University and college officials say they are pinching pennies on everything from hiring to the use of copying machines because they’re strapped for cash.
Yet these same senior administrators, while preaching fiscal restraint, are benefiting from large pay raises and retirement’s golden parachutes.
The biggest case over the past year involved a double-dipping scandal at Western University. President Amit Chakma cashed in nearly $1 million in salary and benefits because he was paid twice in 2014: once for his job and a second time for an unused leave that formed part of a compensation package he negotiated as university president. He has since agreed to return half of it to Western and not take another double payment at the end of his second term.
“A rash of recent controversies has brought the issue of inflated administrative salaries and perks into the public spotlight,” said CAUT executive director David Robinson. “Million dollar payouts have unfortunately become the norm because universities and colleges are run more and more like the private sector that allows behind-closed-doors negotiating for executive compensation.”
Ann Dowsett Johnston, a former McGill University vice-president, left her position after 19 months in 2007 with a $760,000 compensation and severance package. McGill principal Heather Monroe-Blum defended the payout saying critics didn’t acknowledge the competitive environment the package was negotiated under. The details surrounding Johnston’s departure were protected by the university’s confidentiality clause and were never made public.
Ironically, Munroe-Blum stepped down in 2013, after serving two five-year terms at McGill, and cashed in her entitlement to a year’s salary while at the same time working as a visiting professor at Stanford University in California. A year later she opted for early retirement instead of returning to McGill to teach as expected, and pocketed another year of salary at her principal’s wage.
In 2011, Concordia University was embroiled in scandal when president Judith Woodsworth exited barely halfway through her term, allegedly forced out by the board of governors. Her $703,500 severance package was roundly criticized by the Concordia University Faculty Association, and the board’s refusal to discuss the circumstances of her departure sparked a series of votes of non-confidence in the university leadership.
The severance for Woodsworth followed hard on the heels of the more than $1 million payout taken by her predecessor Claude Lajeunesse, who abruptly resigned from the university two years into a five-year contract.
More recently, former Dalhousie University president Tom Traves was listed as the institution’s highest earner in 2014 — with a salary of $457,521 — despite having retired from the job in 2013. Under his contract, he gets an extra year of salary for every five years he worked. Nova Scotia’s minister of labour and advanced education Kelly Regan said although nothing could be done about university contracts already signed, she’s asked the province’s universities to stop dishing out deals that compensate their presidents after they stop working.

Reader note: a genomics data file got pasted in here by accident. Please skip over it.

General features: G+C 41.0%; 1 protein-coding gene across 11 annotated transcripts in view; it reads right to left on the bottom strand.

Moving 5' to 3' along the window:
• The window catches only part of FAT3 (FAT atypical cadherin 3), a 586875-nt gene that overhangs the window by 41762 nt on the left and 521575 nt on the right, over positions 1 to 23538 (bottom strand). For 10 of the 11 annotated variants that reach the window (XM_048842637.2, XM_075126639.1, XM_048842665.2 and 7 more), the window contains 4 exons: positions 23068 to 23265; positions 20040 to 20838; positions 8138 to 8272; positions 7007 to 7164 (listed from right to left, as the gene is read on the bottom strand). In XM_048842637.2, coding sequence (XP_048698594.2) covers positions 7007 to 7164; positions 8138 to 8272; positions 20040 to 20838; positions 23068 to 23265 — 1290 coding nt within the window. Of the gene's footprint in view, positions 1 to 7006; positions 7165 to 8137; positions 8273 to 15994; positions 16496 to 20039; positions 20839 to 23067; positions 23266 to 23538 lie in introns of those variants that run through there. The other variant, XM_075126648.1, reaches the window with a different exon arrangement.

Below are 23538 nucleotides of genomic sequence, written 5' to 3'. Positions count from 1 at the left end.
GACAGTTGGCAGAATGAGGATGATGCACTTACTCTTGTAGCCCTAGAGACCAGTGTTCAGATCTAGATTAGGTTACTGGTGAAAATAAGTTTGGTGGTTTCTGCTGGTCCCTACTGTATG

A recent review of the university’s financial position and budgeting practices by Dalhousie Faculty Association shows that while executive pay has ballooned, the share of total operating funds dedicated to academic or academic support units has declined steadily over a 10-year period.
“Dalhousie needs to refocus its attention on its core mission — teaching and research,” said faculty association president David Mensink. “If Dalhousie allocated as large a percentage of its operating budget on teaching and research now as it did in 2002–2003, it would have an additional $56 million this year alone for hiring tenure-track faculty and supporting academic activities.”
In 2012, the Association of Nova Scotia University Teachers released a report on compensation for senior administrators. Titled “A Culture of Entitlement,” the report identified an increase of approximately 25 per cent in the province’s university president salaries between 2004 and 2011, and a 35 per cent increase in total compensation for senior administrators below the rank of president.The report attributes this increase partly to “administrative creep” — the gradual increase in mid-to-high level administrative posts.
The report recommends several changes to compensation policy, including a stronger role for academic staff and students within boards of governors, including during money talks, and the development of clearer reporting mechanisms to the academic community and the public.
In some Canadian jurisdictions universities and colleges are not required to divulge terms of compensation for their top administrators. In New Brunswick, the province’s faculty associations have launched legal action against St. Thomas University in an effort to obtain the amounts of three employee severance packages.
The St. Thomas administration says the dispute has more to do with respecting contractual obligations and people’s privacy than about severance pay figures.
“The lack of transparency at St. Thomas is not an isolated case,” Robinson notes. “It’s illustrative of deeper problems in the academy. At a time when students are being asked to pay more, when academic staff are being told to accept less, the excessive increases in administrative compensation are a slap in the face.”